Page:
Ahead of a Wednesday congressional hearing on rail safety, Democratic U.S. Rep. Tim Walz will host a roundtable discussion with community leaders and first responders today in Winona.
Walz, a member of the House Transportation Committee, called for the Wednesday hearing on the dangers of hauling crude oil and hazardous materials in response to concerns from residents in La Crescent, a town in his southern Minnesota district with a heavily trafficked freight rail route.
The mayors and fire chiefs from La Crescent and Winona are among those expected to attend today’s meeting.
Representatives from the state Department of Transportation, Minnesota Pollution Control Agency and Gov. Mark Dayton’s office also plan to attend.
One of the Republicans vying to run against Walz in November criticized the congressman’s approach on the issue.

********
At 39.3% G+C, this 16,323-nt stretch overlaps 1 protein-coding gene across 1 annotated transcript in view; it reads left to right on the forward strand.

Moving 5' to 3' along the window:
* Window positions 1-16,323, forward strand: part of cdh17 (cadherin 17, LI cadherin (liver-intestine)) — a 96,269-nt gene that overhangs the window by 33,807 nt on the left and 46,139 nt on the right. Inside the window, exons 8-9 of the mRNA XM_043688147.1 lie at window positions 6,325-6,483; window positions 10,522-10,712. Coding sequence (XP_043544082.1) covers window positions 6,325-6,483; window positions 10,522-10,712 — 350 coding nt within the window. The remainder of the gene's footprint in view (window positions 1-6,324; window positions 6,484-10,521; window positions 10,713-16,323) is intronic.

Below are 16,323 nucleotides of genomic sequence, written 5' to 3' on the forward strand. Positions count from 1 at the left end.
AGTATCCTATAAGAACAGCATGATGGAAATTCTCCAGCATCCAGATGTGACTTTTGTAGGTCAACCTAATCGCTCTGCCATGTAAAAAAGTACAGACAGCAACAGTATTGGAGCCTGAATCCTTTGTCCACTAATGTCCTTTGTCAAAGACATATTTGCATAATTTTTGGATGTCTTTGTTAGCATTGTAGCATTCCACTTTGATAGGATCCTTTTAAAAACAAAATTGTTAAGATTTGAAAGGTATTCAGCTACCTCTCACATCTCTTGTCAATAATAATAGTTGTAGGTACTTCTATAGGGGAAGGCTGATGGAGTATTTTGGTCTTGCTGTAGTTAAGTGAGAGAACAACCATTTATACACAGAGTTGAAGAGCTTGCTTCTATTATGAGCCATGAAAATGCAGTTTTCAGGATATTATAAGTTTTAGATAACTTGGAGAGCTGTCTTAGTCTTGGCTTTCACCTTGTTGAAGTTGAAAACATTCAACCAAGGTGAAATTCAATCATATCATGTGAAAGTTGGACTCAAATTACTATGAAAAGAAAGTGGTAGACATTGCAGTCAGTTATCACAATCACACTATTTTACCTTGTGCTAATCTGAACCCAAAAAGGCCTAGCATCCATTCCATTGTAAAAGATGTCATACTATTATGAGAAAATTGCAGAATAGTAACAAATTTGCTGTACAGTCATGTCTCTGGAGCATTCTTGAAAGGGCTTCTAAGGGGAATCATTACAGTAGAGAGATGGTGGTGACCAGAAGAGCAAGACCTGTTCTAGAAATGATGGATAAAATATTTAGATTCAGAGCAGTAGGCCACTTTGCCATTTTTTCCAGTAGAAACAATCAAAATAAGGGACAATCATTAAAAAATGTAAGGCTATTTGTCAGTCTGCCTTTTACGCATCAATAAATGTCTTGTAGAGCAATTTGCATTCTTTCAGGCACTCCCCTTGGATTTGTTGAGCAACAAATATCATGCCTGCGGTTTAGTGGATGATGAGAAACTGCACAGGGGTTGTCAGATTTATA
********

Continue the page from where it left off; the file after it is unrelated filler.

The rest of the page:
“Moving oil via pipeline, rather than railcar, is about 70 percent cheaper and far safer. Yet Rep. Walz and his liberal buddies block the safe and efficient transport of U.S. energy and then carp about the danger of moving it by other means,” Jim Hagedorn said.
“Mark my words, their next move will be issuance of even more regulations against the railroad industry.”
Gov. Mark Dayton, speaking to a mostly Republican audience at the annual Minnesota Business Partnership dinner, repeated his familiar attack on the House GOP, blaming them for a legislative impasse on transportation.
In a relentlessly antagonistic debate, Clinton denounced Trump Monday night for keeping his business dealings secret and peddling a "racist lie" about Obama. Trump cast Clinton as a "typical politician" as he sought to capitalize on Americans' frustration with Washington.
Railroads hauling crude oil would be required to develop comprehensive plans for dealing with a significant oil spill, including providing detailed information to state and tribal authorities, under a rule proposed Wednesday by the Department of Transportation.
Union Pacific Railroad said it will replace a type of bolt on its track that led to a fiery oil train derailment on the Oregon-Washington border, but the pledge failed to ease concerns in the tiny town where the wreck sparked a massive fire that burned for 14 hours.